Thank you for sharing your commentary for the final question. Here I copy mine for inspiration:
"I additionally request ban of octopus farming, fur farming, forced feeding for ducks and geese, more protection for fish and invertebrates, and traditional/leisure activities involving animal suffering such as whaling, bullfighting and bull running, cock fighting, dog fighting, horse fighting, or dog sledding."
I’ve read the whole series of posts and agree with most things, about these technologies coming soonish and that we need to pay more attention to them to avoid bad outcomes. But regarding “these effects could be a very good or a very bad thing”, I can only agree with the latter – I can’t imagine that the scenarios described can be a good thing.
Did you ever get something very easily and wished it’d have been harder to get? Why do some people like baking if it’d be much easier to just go to the bakery? I bet that when you eat your own cake you feel more fulfilled. But what if the alternative (getting a cake without needing to bake it) would be as easy as pressing a button? What if you continuously see your friends with fancy cakes they got by just pressing a button? Would your motivation to bake one yourself decrease? I bet for most people it would.
For making my point, I don’t differentiate between humans, their duplicators, and digital people, as most of the following would apply to all of us. My first premise is that, to consider a possible future scenario positive, it’d need to make us happier/more profoundly satisfied (not just short-term satisfaction). I hope you agree with me on that one. Next, we evolved having a balance between desires and satisfaction of them: we want to achieve goals because we know that by doing that, we’ll feel satisfied. However, most of the satisfaction actually comes from the expectation of getting something. Therefore, if immediate and complete fulfillment of short-term desires (e.g., satisfying hunger by pressing a button, getting any piece of clothing we want by pressing a button, or even getting a complete “plastic surgery” by pressing a button) becomes the norm, we won’t experience the satisfaction that we get on the process of achieving something. An extreme example would be our “purpose in life”. If we know that we can fulfill our “purpose in life” by pressing a button, we may feel compelled to do so. But by doing so (and the same with all other smaller purposes/desires), we’re left with barely any motivation to do anything. I can imagine this being the case for most people in such a future scenario, especially for those copies created for temporary purpose which would then retire to a “nice virtual life”. That sounds terribly depressing. It seems that the only way to feel some sense of satisfaction for a long period of time would be to continuously activate our dopaminergic system… by pressing a button. Not a life I’d like to live. Would you? (And if we’re able to manipulate our brains such that we can be in constant bliss forever without doing anything, it still sounds kind of boring – and we’d have no motivation to do anything, so we’d be locked-in.)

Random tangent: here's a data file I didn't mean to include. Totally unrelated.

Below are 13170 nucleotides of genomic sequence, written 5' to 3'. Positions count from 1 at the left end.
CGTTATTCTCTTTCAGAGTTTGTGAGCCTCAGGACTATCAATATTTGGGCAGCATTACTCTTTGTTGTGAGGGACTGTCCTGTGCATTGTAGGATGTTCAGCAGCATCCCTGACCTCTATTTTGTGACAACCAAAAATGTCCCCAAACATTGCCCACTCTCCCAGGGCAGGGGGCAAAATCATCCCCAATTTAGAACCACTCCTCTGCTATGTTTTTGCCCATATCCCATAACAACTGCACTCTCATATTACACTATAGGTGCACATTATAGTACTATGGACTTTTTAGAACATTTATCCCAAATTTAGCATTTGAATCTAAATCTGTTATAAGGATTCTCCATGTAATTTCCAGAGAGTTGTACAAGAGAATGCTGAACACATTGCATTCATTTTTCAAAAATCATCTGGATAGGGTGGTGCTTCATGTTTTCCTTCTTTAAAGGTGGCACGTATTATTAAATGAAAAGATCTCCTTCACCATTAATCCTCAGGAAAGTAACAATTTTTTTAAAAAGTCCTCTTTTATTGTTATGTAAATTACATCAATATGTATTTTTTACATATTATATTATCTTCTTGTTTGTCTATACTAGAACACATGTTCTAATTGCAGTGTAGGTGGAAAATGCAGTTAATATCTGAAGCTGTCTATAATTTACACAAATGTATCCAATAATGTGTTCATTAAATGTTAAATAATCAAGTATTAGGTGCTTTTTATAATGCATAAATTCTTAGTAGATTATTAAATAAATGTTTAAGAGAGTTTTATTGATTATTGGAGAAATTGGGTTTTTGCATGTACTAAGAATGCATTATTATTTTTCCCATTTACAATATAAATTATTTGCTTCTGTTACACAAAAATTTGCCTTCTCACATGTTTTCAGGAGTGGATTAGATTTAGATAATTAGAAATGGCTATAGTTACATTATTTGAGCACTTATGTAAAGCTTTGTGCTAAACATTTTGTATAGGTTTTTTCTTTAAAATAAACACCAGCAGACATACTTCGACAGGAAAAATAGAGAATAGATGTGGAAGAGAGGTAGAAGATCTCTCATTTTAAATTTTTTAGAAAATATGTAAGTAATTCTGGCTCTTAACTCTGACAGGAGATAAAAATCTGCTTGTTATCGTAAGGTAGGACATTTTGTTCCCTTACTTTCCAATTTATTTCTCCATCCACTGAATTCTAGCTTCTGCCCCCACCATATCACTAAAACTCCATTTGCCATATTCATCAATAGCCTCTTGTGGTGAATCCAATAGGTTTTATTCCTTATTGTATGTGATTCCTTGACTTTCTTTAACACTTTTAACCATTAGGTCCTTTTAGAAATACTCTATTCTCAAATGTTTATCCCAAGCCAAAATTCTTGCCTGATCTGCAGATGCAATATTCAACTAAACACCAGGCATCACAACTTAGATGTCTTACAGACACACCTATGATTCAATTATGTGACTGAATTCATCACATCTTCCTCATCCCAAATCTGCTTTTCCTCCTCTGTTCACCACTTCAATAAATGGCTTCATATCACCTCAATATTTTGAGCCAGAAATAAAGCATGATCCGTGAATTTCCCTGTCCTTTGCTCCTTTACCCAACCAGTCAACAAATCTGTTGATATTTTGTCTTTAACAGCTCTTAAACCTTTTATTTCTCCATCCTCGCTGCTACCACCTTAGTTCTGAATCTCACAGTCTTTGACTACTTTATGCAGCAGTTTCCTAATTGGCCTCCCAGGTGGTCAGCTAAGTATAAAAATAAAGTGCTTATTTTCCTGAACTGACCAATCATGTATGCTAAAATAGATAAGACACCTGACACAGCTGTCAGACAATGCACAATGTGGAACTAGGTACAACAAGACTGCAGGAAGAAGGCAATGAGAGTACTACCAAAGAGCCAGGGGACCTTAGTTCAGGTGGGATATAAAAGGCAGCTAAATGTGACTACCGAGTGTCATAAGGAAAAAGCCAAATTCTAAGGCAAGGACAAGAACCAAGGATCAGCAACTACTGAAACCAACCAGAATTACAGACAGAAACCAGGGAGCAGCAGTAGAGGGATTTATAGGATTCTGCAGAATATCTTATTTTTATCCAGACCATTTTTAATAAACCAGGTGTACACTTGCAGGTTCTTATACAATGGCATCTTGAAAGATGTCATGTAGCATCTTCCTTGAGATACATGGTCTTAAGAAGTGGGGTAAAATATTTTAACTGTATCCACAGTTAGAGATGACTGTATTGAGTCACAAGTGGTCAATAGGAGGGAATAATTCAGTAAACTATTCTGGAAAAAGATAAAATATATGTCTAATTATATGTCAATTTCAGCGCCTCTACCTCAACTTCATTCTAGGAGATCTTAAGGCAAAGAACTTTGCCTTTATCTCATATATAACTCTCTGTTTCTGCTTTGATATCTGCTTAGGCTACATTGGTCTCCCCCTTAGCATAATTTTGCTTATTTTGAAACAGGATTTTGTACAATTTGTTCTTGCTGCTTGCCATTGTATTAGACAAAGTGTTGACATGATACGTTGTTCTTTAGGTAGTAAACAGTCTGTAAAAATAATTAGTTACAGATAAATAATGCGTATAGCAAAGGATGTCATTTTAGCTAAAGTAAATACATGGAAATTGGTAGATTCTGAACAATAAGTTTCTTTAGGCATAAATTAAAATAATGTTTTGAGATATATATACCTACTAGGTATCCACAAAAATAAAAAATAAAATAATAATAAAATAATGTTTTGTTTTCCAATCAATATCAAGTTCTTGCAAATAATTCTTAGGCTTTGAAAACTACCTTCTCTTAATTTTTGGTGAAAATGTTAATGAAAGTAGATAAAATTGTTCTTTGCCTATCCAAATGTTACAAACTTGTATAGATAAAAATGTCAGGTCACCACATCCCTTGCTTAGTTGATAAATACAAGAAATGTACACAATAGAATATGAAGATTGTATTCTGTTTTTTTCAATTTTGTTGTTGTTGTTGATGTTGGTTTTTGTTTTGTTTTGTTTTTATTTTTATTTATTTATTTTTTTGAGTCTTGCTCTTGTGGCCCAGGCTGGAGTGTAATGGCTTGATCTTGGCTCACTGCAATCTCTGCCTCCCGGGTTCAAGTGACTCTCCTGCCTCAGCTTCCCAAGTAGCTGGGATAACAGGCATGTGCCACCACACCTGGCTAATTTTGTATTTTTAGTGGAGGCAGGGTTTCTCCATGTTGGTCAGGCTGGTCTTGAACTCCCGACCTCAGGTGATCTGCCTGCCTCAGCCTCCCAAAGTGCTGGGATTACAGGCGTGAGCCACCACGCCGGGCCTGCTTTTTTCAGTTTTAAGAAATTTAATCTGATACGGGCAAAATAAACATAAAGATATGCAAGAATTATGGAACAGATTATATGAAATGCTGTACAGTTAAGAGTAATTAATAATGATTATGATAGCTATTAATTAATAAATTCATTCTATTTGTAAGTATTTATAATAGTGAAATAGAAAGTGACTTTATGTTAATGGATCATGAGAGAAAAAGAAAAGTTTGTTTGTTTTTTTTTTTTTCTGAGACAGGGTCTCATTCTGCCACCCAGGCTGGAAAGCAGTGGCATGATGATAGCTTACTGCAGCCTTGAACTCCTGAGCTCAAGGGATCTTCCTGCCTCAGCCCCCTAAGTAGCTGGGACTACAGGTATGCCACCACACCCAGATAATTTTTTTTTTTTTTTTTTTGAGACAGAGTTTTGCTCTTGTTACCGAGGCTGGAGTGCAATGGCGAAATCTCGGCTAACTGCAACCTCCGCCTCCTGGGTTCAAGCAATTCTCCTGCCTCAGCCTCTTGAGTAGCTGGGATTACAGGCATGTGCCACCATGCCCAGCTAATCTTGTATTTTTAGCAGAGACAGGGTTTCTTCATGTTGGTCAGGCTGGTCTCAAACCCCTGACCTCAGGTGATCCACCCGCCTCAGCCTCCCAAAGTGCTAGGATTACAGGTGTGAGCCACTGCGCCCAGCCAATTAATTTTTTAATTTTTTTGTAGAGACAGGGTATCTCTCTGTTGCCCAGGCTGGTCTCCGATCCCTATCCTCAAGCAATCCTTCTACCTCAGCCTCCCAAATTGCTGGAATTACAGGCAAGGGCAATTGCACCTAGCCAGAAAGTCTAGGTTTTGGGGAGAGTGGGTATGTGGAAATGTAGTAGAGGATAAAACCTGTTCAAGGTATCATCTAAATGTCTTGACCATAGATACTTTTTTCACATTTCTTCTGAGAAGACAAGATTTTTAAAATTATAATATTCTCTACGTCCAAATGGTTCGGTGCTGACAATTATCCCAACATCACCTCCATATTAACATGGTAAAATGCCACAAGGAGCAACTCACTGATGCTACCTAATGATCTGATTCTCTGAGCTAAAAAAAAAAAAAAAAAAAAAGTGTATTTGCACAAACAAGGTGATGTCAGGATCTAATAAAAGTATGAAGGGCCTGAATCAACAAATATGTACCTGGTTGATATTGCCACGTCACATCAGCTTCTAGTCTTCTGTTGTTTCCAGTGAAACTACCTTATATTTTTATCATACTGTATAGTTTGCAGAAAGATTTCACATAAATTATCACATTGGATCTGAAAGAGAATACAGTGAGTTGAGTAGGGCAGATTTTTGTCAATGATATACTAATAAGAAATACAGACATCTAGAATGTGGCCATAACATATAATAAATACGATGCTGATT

In short, I believe that a big part of enjoying life comes from working to fulfil our desires. Therefore, if we get them satisfied without any work, we’d lose motivation in life, feeling severely depressed, not wanting to live anymore. That’d be one of my main concerns about the future scenario described in this series of posts. Any thoughts welcome :)